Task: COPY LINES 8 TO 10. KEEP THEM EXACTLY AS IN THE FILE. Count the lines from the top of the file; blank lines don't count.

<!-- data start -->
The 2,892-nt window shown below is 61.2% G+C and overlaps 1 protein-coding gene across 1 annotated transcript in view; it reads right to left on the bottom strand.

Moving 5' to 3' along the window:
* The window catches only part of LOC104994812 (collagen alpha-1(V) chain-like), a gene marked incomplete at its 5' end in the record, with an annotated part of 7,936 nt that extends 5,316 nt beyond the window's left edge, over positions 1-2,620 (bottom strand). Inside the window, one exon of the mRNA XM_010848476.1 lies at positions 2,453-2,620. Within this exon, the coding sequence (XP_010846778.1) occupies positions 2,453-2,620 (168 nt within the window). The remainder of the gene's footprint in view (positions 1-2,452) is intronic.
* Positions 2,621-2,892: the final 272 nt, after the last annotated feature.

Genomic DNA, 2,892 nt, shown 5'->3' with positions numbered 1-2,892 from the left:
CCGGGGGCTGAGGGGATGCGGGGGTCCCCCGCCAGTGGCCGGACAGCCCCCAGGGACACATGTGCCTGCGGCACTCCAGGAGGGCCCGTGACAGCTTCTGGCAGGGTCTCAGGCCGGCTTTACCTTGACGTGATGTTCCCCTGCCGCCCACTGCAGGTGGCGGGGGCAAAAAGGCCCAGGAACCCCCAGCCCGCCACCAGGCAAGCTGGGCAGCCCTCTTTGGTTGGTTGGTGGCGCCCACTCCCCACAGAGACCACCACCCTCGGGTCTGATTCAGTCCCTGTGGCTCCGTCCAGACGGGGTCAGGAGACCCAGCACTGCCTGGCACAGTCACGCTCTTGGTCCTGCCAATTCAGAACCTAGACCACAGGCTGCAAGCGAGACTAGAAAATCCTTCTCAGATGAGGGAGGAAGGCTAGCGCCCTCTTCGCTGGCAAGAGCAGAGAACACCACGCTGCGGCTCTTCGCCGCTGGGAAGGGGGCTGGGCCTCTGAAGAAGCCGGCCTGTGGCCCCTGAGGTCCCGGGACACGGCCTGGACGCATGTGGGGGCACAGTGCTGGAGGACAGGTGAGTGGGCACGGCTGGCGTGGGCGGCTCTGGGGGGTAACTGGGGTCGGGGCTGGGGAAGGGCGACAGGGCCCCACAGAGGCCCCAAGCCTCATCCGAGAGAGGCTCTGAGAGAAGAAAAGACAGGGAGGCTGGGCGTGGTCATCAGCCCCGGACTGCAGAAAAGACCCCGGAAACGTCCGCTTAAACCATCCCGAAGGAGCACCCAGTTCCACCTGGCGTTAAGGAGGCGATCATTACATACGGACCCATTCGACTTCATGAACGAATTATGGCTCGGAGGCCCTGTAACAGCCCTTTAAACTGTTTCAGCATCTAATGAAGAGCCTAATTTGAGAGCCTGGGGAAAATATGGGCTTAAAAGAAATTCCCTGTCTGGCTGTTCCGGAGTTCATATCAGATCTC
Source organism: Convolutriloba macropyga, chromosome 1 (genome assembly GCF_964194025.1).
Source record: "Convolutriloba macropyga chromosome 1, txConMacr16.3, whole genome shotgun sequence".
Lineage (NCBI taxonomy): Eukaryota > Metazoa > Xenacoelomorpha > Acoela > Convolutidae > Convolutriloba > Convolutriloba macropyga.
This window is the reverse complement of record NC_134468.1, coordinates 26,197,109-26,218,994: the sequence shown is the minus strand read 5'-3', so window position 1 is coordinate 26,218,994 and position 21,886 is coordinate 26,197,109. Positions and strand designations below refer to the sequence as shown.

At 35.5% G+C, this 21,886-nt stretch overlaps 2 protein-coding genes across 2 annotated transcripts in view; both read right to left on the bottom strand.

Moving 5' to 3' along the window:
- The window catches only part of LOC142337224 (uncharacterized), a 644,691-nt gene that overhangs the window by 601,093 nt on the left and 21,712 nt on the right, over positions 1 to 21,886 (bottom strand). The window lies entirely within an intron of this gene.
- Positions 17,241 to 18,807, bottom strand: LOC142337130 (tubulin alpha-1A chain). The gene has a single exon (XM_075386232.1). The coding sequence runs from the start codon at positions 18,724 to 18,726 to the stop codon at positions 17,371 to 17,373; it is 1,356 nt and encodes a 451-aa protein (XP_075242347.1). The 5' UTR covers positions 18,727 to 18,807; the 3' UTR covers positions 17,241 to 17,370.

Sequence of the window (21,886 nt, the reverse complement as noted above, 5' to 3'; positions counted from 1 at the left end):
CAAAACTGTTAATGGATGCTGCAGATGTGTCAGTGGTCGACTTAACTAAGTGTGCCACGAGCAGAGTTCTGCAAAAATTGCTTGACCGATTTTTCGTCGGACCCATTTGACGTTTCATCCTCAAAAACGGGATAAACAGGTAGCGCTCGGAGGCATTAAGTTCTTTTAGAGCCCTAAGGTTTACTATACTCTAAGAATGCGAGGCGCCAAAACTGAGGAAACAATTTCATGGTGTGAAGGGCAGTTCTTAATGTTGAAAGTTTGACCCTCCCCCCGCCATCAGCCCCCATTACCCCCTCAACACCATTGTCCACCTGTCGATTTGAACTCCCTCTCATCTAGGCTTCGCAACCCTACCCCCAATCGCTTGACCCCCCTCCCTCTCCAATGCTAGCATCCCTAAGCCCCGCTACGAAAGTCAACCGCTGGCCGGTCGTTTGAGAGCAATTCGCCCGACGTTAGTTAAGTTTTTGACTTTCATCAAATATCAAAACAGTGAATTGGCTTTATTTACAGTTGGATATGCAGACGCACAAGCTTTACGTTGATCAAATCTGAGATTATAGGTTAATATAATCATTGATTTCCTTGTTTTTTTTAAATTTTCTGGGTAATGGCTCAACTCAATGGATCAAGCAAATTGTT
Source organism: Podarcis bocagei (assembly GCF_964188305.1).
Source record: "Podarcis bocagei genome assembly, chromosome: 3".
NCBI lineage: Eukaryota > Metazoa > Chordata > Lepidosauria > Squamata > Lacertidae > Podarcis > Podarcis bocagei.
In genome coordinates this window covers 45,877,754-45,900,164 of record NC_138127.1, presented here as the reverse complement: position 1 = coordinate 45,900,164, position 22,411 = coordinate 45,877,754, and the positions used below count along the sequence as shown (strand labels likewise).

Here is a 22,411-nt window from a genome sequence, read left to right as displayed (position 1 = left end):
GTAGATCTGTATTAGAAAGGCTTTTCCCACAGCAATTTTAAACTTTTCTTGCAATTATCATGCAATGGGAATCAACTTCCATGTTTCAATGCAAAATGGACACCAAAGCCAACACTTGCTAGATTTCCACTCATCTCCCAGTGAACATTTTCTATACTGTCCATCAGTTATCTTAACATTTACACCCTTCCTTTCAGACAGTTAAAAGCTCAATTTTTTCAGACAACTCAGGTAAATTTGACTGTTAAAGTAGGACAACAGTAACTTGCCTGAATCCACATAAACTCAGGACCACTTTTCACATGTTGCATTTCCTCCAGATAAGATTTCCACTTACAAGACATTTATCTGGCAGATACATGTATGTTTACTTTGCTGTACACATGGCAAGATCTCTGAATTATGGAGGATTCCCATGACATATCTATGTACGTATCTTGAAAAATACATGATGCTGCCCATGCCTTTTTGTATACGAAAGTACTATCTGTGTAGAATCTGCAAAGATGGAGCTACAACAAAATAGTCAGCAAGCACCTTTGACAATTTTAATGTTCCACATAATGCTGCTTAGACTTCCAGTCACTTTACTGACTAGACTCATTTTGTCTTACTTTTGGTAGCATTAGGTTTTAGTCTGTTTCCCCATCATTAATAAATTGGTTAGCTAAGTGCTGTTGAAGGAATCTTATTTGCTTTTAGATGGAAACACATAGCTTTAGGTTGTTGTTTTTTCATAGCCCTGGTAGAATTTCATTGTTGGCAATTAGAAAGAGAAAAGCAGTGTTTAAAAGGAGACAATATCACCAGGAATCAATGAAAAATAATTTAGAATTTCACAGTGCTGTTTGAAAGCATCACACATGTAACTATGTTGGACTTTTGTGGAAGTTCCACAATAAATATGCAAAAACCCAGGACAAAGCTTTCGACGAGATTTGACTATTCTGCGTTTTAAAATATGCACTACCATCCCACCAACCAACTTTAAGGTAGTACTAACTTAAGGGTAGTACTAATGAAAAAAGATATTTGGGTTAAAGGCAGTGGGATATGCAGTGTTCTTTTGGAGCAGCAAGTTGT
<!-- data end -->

Source record: "Convolutriloba macropyga chromosome 1, txConMacr16.3, whole genome shotgun sequence".
Lineage (NCBI taxonomy): Eukaryota > Metazoa > Xenacoelomorpha > Acoela > Convolutidae > Convolutriloba > Convolutriloba macropyga.
This window is the reverse complement of record NC_134468.1, coordinates 26,197,109-26,218,994: the sequence shown is the minus strand read 5'-3', so window position 1 is coordinate 26,218,994 and position 21,886 is coordinate 26,197,109. Positions and strand designations below refer to the sequence as shown.